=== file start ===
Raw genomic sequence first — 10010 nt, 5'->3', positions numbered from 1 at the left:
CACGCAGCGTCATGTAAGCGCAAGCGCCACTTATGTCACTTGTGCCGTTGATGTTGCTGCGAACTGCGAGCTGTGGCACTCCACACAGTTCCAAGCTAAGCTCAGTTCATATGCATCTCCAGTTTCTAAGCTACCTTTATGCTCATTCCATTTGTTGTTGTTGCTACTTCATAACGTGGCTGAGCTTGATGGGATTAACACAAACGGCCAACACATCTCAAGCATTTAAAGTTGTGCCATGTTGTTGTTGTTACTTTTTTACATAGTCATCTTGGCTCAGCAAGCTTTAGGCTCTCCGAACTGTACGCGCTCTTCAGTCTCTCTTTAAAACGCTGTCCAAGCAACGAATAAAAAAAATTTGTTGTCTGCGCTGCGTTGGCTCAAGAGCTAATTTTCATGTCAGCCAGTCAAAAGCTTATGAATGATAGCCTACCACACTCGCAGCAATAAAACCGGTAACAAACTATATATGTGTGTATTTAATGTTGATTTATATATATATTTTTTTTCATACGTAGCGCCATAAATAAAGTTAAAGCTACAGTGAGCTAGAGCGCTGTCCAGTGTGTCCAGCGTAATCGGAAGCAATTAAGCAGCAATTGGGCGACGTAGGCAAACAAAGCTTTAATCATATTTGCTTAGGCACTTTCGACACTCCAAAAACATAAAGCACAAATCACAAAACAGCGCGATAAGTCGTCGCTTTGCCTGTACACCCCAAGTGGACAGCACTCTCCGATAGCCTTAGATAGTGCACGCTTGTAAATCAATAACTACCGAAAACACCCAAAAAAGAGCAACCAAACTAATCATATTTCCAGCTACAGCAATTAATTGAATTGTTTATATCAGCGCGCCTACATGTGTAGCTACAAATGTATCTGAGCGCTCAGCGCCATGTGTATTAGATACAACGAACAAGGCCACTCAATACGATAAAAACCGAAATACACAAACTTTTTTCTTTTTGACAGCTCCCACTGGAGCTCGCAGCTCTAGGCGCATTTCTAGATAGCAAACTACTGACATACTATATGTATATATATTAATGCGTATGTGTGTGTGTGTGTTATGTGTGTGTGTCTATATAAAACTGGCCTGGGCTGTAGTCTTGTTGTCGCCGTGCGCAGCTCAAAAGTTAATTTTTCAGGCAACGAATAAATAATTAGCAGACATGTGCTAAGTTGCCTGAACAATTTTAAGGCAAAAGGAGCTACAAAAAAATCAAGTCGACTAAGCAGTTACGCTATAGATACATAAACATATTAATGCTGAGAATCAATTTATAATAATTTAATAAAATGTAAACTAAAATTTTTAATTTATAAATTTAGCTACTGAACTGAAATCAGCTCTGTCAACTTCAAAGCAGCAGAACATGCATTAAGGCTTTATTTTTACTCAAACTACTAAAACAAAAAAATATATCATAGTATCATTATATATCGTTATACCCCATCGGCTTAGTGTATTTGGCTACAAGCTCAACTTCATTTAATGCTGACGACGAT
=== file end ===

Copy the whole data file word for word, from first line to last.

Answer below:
Raw genomic sequence first — 10010 nt, 5'->3', positions numbered from 1 at the left:
CACGCAGCGTCATGTAAGCGCAAGCGCCACTTATGTCACTTGTGCCGTTGATGTTGCTGCGAACTGCGAGCTGTGGCACTCCACACAGTTCCAAGCTAAGCTCAGTTCATATGCATCTCCAGTTTCTAAGCTACCTTTATGCTCATTCCATTTGTTGTTGTTGCTACTTCATAACGTGGCTGAGCTTGATGGGATTAACACAAACGGCCAACACATCTCAAGCATTTAAAGTTGTGCCATGTTGTTGTTGTTACTTTTTTACATAGTCATCTTGGCTCAGCAAGCTTTAGGCTCTCCGAACTGTACGCGCTCTTCAGTCTCTCTTTAAAACGCTGTCCAAGCAACGAATAAAAAAAATTTGTTGTCTGCGCTGCGTTGGCTCAAGAGCTAATTTTCATGTCAGCCAGTCAAAAGCTTATGAATGATAGCCTACCACACTCGCAGCAATAAAACCGGTAACAAACTATATATGTGTGTATTTAATGTTGATTTATATATATATTTTTTTTCATACGTAGCGCCATAAATAAAGTTAAAGCTACAGTGAGCTAGAGCGCTGTCCAGTGTGTCCAGCGTAATCGGAAGCAATTAAGCAGCAATTGGGCGACGTAGGCAAACAAAGCTTTAATCATATTTGCTTAGGCACTTTCGACACTCCAAAAACATAAAGCACAAATCACAAAACAGCGCGATAAGTCGTCGCTTTGCCTGTACACCCCAAGTGGACAGCACTCTCCGATAGCCTTAGATAGTGCACGCTTGTAAATCAATAACTACCGAAAACACCCAAAAAAGAGCAACCAAACTAATCATATTTCCAGCTACAGCAATTAATTGAATTGTTTATATCAGCGCGCCTACATGTGTAGCTACAAATGTATCTGAGCGCTCAGCGCCATGTGTATTAGATACAACGAACAAGGCCACTCAATACGATAAAAACCGAAATACACAAACTTTTTTCTTTTTGACAGCTCCCACTGGAGCTCGCAGCTCTAGGCGCATTTCTAGATAGCAAACTACTGACATACTATATGTATATATATTAATGCGTATGTGTGTGTGTGTGTTATGTGTGTGTGTCTATATAAAACTGGCCTGGGCTGTAGTCTTGTTGTCGCCGTGCGCAGCTCAAAAGTTAATTTTTCAGGCAACGAATAAATAATTAGCAGACATGTGCTAAGTTGCCTGAACAATTTTAAGGCAAAAGGAGCTACAAAAAAATCAAGTCGACTAAGCAGTTACGCTATAGATACATAAACATATTAATGCTGAGAATCAATTTATAATAATTTAATAAAATGTAAACTAAAATTTTTAATTTATAAATTTAGCTACTGAACTGAAATCAGCTCTGTCAACTTCAAAGCAGCAGAACATGCATTAAGGCTTTATTTTTACTCAAACTACTAAAACAAAAAAATATATCATAGTATCATTATATATCGTTATACCCCATCGGCTTAGTGTATTTGGCTACAAGCTCAACTTCATTTAATGCTGACGACGAT